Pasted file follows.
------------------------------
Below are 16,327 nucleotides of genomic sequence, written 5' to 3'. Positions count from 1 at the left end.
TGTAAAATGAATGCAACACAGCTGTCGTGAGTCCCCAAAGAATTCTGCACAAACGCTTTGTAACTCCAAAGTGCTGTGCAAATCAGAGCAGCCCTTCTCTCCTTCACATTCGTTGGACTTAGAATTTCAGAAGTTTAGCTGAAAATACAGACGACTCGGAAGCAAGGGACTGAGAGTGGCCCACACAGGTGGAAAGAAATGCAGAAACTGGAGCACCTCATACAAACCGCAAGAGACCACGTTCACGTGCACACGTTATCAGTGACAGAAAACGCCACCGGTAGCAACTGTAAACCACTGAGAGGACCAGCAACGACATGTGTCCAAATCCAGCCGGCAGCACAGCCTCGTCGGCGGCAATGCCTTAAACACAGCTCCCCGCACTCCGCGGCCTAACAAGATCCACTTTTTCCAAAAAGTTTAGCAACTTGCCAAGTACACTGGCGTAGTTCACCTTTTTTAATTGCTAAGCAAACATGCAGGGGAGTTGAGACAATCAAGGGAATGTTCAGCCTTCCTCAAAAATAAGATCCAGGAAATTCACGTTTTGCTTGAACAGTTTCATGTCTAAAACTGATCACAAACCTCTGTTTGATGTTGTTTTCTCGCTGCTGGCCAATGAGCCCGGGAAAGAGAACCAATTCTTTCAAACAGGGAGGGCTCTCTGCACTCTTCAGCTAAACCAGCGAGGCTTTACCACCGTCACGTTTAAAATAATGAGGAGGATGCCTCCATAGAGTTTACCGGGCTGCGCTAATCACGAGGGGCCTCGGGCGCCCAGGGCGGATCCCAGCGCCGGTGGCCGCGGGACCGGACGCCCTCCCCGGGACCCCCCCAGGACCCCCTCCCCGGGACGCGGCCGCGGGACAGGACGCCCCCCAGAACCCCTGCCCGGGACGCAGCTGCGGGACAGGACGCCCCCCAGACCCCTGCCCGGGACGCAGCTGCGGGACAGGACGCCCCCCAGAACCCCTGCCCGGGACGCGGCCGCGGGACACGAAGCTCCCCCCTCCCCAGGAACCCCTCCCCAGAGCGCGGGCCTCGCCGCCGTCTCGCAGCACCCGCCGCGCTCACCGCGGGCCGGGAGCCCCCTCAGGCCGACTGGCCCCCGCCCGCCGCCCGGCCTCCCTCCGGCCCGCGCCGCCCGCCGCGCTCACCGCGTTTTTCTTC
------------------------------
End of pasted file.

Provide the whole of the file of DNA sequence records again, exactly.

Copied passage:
Below are 16,327 nucleotides of genomic sequence, written 5' to 3'. Positions count from 1 at the left end.
TGTAAAATGAATGCAACACAGCTGTCGTGAGTCCCCAAAGAATTCTGCACAAACGCTTTGTAACTCCAAAGTGCTGTGCAAATCAGAGCAGCCCTTCTCTCCTTCACATTCGTTGGACTTAGAATTTCAGAAGTTTAGCTGAAAATACAGACGACTCGGAAGCAAGGGACTGAGAGTGGCCCACACAGGTGGAAAGAAATGCAGAAACTGGAGCACCTCATACAAACCGCAAGAGACCACGTTCACGTGCACACGTTATCAGTGACAGAAAACGCCACCGGTAGCAACTGTAAACCACTGAGAGGACCAGCAACGACATGTGTCCAAATCCAGCCGGCAGCACAGCCTCGTCGGCGGCAATGCCTTAAACACAGCTCCCCGCACTCCGCGGCCTAACAAGATCCACTTTTTCCAAAAAGTTTAGCAACTTGCCAAGTACACTGGCGTAGTTCACCTTTTTTAATTGCTAAGCAAACATGCAGGGGAGTTGAGACAATCAAGGGAATGTTCAGCCTTCCTCAAAAATAAGATCCAGGAAATTCACGTTTTGCTTGAACAGTTTCATGTCTAAAACTGATCACAAACCTCTGTTTGATGTTGTTTTCTCGCTGCTGGCCAATGAGCCCGGGAAAGAGAACCAATTCTTTCAAACAGGGAGGGCTCTCTGCACTCTTCAGCTAAACCAGCGAGGCTTTACCACCGTCACGTTTAAAATAATGAGGAGGATGCCTCCATAGAGTTTACCGGGCTGCGCTAATCACGAGGGGCCTCGGGCGCCCAGGGCGGATCCCAGCGCCGGTGGCCGCGGGACCGGACGCCCTCCCCGGGACCCCCCCAGGACCCCCTCCCCGGGACGCGGCCGCGGGACAGGACGCCCCCCAGAACCCCTGCCCGGGACGCAGCTGCGGGACAGGACGCCCCCCAGACCCCTGCCCGGGACGCAGCTGCGGGACAGGACGCCCCCCAGAACCCCTGCCCGGGACGCGGCCGCGGGACACGAAGCTCCCCCCTCCCCAGGAACCCCTCCCCAGAGCGCGGGCCTCGCCGCCGTCTCGCAGCACCCGCCGCGCTCACCGCGGGCCGGGAGCCCCCTCAGGCCGACTGGCCCCCGCCCGCCGCCCGGCCTCCCTCCGGCCCGCGCCGCCCGCCGCGCTCACCGCGTTTTTCTTC